From racing on stars in Kirby’s Air Ride to matching three in the Puyo-Puyo-like Kirby’s Avalanche, Nintendo’s pink puffball has dipped his red toes into quite a few genres over the years. The sleeper hit of these side ventures is 1995’s Kirby’s Dream Course for the Super Nintendo. As bizarre as the idea of combining gameplay elements from Kirby platformers with miniature golf may sound, the result is a game that is completely unique. I’ve been gaming for twenty years and I have never played a game quite like it.
The simple golf premise of hitting a ball into a hole in as few strokes as possible still applies in Kirby’s Dream Course. What Kirby brings to the table (or greens, if you will) is his charming personality. For starters, Kirby is the golf ball. Each stroke you take knocks a Maximum Tomato off of Kirby’s health meter, which is displayed on the lower portion of the screen. Lose all four tomatoes and Kirby loses a life. Running out of lives results in a game over and you have to start the eight hole course over again. You earn tomatoes by hitting the classic Kirby enemies that are scattered around the hole. This is the main goal of the game as the last one remaining transforms into the hole.
Like other Kirby games, certain enemies (marked by glowing yellow) will give Kirby a special power that he can use. The list of abilities reads like the track listing of a “Greatest Hits” album. Fire, ice, sparks, spikes, wheelie, jump, and UFO are all present and each has been adapted to perfectly mesh with the gameplay. A good example of this is how the umbrella ability allows Kirby to float slowly down toward the ground while in mid-air. Accurately turning Kirby left or right while using the umbrella can allow you to drop him right in the hole. Air vents on the ground of some holes act like an updraft, carrying Umbrella Kirby up into the air. When not in mid-air, the umbrella acts like an emergency brake, slowing Kirby down very quickly. Each power-up has this level of attention to detail.
When you add a second player to the mix, the game gets even better. This may be the most competitive game of golf you’ll play. First off, you have the ability to damage your opponent’s health/strokes remaining meter by using your Kirby’s acquired power as an offensive weapon against the other Kirby. For example, scorching Kirby number two with a fireball takes off a chunk of his strokes remaining bar (which is larger in two player mode). As Kirby two moves around the play field due to the impact of the fireball, it can end up rolling onto spikes, underneath Kracko (thunder cloud that shoots lightning), or fall off of the stage altogether. Unlike the single player mode, the game isn’t over when the health/stroke meter empties. Instead, that player loses a turn while Kirby takes a nap (and dreams of food) wherever he is when he runs out of health. This makes him a defenseless bull’s eye for a player with a grudge. Being reckless with collisions doesn’t pay, though, as non-power-up contact with the other player’s Kirby will result in the swapping of each other’s powers. When you have two players who know what they’re doing going head-to-head, you’re bound to see some epic shots made.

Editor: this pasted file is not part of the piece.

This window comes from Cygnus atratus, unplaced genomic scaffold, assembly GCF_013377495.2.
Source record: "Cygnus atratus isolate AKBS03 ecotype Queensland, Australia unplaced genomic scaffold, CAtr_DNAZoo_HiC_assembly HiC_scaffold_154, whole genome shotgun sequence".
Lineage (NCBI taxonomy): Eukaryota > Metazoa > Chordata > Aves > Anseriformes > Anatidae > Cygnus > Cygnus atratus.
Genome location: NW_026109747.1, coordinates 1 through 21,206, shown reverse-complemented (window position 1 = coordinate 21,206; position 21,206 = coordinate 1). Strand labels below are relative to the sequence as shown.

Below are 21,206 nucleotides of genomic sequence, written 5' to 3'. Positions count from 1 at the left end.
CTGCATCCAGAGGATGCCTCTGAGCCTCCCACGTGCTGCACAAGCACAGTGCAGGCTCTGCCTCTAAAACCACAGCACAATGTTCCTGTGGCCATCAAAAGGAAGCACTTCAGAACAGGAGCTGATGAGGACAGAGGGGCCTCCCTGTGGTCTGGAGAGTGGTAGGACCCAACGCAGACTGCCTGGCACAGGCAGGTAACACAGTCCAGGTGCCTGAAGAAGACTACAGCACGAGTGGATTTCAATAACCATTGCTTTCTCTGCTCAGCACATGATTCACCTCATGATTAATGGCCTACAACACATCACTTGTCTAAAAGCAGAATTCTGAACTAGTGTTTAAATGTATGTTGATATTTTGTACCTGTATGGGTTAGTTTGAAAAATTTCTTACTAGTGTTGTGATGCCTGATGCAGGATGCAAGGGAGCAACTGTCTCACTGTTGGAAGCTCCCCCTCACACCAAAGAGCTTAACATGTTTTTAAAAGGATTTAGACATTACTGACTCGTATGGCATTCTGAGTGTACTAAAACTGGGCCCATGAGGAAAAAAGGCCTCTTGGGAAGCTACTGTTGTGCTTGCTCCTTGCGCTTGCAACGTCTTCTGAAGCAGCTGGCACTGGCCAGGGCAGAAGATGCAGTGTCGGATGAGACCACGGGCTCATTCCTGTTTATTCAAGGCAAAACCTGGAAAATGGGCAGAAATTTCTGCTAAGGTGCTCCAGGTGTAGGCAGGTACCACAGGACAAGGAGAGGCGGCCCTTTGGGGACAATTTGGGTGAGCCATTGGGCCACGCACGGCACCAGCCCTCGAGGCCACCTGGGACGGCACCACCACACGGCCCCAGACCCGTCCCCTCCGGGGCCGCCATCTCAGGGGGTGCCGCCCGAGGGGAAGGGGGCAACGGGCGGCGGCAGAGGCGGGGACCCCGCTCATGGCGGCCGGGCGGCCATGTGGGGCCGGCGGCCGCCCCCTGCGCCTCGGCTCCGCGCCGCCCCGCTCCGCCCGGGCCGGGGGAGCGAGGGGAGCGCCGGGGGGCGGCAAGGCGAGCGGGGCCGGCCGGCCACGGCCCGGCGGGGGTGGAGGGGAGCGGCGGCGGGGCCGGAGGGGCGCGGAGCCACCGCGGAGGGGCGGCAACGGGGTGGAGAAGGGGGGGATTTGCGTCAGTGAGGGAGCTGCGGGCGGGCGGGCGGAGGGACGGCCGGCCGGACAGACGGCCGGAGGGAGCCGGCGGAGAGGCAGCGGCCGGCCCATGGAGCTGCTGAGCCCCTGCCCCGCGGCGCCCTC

Another reason why Dream Course comes so highly recommended is that the holes are laid out brilliantly. Rotating panels, sand traps, water hazards, conveyor belts, air vents, bumpers, warp tiles, spikes, jumps and more are all used to craft a challenging series of courses. Kirby baddies are strategically placed in positions where taking a potentially risky trick shot is encouraged. This can make the hole designs feel linear at times. A quick glance over the hole will usually reveal what Nintendo would consider to be the “correct” way to play the hole (the order of baddies to take out). However, knowing the “correct” way to play the hole and actually executing the shots correctly are two completely different things. Kirby’s Dream Course is either a perfectionist’s dream or a perfectionist’s nightmare. Over fifteen years later and I’m still not sure which.
As for the presentation, Dream Course gets the job done with nothing bad enough to be a deal-breaker. The sprites of Kirby, Whispy Woods, and other Kirby characters are bright, colorful, and have some personality to them in spite of the limited frames of animation (Kirby having much more than the rest). The textures of the greens are a mixture of white and another color in a checker board pattern. It’s not very eye-pleasing, but it does help you aim your shots. The camera gives you an isometric view of the playing field with the holes feeling like their own little floating island in the sky. This is hammered home by the backgrounds consisting of lightly animated aerial shots of various Dreamland environments. The cheery music of Dream Course is a fitting collection of original songs and re-imaginings of classic Kirby tunes.
It’s truly a shame that Kirby’s Dream Course was a one-and-done spin-off. This is a fantastic and original take on the game of golf. I’d put my desire for a sequel at the same level as Mischief Makers, another single entry game worth revisiting. What’s funny about Kirby’s Dream Course is that it’s one of Kirby’s best games and it wasn’t even going to be a Kirby game in the first place. Instead it was going to be a game called Special Tee Shot; Kirby to the rescue, once again. Unlike the more obscure games I seem to write columns on, Kirby’s Dream Course is available on the Wii Virtual Console for only $8/800 Wii Points. I highly recommend this wonderful Super NES classic.